The only thing that ObamaCare offers teacher unions is the possible chance to unionize the likely resulting expansion of school medical personnel. But, it destroys benefits that teachers currently enjoy; you know the teachers that the National Education Association (NEA) and the American Federation of Teachers (AFT) claim to represent. The old line union bosses seem to have finally figured it — ObamaCare eliminates the benefits that had been Big Labor’s claim to fame. Also, it will begin to eliminate union bosses’ kickbacks from insurance providers, among other methods, that include by way of paid board positions on innocuous committees that had no influence on the insurance company’s operations.
After foisting ObamaCare on their members and the American people, union bosses seem to have read the fine print and don’t like it one bit, according to the Wall Street Journal:
Union Bosses Demand Changes to ObamaCare
Every revolution devours its children, but it’s still surprising to see some of ObamaCare’s keenest boosters deny paternity so soon after the birth. Witness the emotional volte-face from three top union leaders, warning that the program will “shatter not only our hard-earned health benefits, but destroy the foundation of the 40-hour workweek that is the backbone of the American middle class.”
Last week’s open letter comes from James Hoffa (the Teamsters), Joseph Hansen (United Food and Commercial Workers International) and Donald Taylor (Unite-Here, a hotel and other services union). All three, who together represent three million workers, acknowledge they were once “strong supporters” of the Affordable Care Act but now lament the law’s “perverse incentives” that “are already creating nightmare scenarios.”
The law “will destroy the very health and well being of our members along with millions of other hardworking Americans,” they note, with some understatement. In 2009, Mr. Hoffa launched what he called “an unprecedented effort” to promote the Obama health program because health costs were “burdening American workers” and “too important for the labor movement to sit on the sidelines.” So much for that.
The first union grievance is that the employer mandate is leading business to hold worker hours below 30 hours a week to comply with the Administration’s regulatory definition. Despite the one-year suspension of the mandate, many businesses that must provide insurance or pay a penalty are shifting to part-time labor, and the union chiefs explain that “fewer hours means less pay while also losing our current health benefits.” Nice to know Mr. Hoffa is reading these columns.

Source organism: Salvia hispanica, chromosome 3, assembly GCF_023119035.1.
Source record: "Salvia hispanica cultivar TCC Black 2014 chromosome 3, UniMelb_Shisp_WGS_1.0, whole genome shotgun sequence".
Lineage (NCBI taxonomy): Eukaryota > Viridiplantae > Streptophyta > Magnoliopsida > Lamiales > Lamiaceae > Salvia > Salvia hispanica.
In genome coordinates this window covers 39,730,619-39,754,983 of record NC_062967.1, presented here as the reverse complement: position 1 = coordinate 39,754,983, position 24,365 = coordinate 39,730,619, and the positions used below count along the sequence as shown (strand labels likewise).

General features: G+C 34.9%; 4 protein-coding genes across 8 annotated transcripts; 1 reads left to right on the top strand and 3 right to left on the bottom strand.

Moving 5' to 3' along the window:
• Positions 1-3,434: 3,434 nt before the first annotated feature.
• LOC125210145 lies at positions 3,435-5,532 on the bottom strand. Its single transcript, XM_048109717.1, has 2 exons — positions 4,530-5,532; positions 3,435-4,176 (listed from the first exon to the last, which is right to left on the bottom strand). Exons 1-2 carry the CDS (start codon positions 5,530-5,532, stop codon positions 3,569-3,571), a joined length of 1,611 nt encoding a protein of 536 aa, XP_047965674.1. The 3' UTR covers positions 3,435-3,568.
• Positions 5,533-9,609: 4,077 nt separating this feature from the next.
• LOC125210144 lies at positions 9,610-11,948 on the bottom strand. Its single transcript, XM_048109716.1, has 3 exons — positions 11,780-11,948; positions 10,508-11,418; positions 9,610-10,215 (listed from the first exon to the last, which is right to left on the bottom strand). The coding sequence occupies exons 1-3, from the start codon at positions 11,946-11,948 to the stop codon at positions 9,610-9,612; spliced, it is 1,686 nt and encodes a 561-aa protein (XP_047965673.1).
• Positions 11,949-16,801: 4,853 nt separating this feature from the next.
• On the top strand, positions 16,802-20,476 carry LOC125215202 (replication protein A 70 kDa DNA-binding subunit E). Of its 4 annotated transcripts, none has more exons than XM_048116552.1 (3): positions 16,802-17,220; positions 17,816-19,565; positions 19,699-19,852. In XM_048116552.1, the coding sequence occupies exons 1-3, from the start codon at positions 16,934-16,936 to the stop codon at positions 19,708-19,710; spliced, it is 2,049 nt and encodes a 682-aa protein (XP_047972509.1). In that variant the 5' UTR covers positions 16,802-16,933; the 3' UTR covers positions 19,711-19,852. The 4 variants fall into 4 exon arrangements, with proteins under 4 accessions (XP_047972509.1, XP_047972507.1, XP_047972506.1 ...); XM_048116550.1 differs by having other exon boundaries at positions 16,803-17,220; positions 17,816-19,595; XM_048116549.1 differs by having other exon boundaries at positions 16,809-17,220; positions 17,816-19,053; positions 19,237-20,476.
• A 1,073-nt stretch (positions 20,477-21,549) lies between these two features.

The unions are also aggrieved because they have failed to gain special subsidies for the multi-employer health insurance plans allowed under the Taft-Hartley Act of 1947. The White House had no legal authority to grant such a request, so refusing to do so for a major political patron showed unusual restraint.
But the Teamsters, UFCW and Unite-Here do have a point that ObamaCare will damage their current coverage—in violation of Mr. Obama’s frequent pledge that if you like your health plan you can keep it. Under Taft-Hartley, companies can jointly contribute to nonprofit health-care trusts. These are especially useful for workers in low-income or intermittent industries like hospitality, because they can maintain continuous coverage during periods of joblessness.
Mr. Hoffa claims Taft-Hartley plans will be “relegated to second-class status,” and he’s right. ObamaCare’s financial structure encourages employers to quit the trusts when collective-bargaining contracts expire, and then dump the 20 million Americans with such coverage into the worse and more expensive government plans. That will force out of existence the gains that “have been built over decades by working men and women,” the union letter says.
This union remonstrance is on the heels of the 22,000-member United Union of Roofers call in April “for repeal or complete reform” of ObamaCare. No doubt there will be more such retractions in the months to come.
What Mr. Hoffa and the other union reps don’t mention amid their cold sweats is that less employer-provided insurance means less of a role for unions as middle men in contract negotiations. Then again, all of the harm they are now discovering was obvious during the ObamaCare debate. It’s another reminder that Big Labor now exists mainly for the benefit of unions and their leaders, rather than the workers they supposedly represent.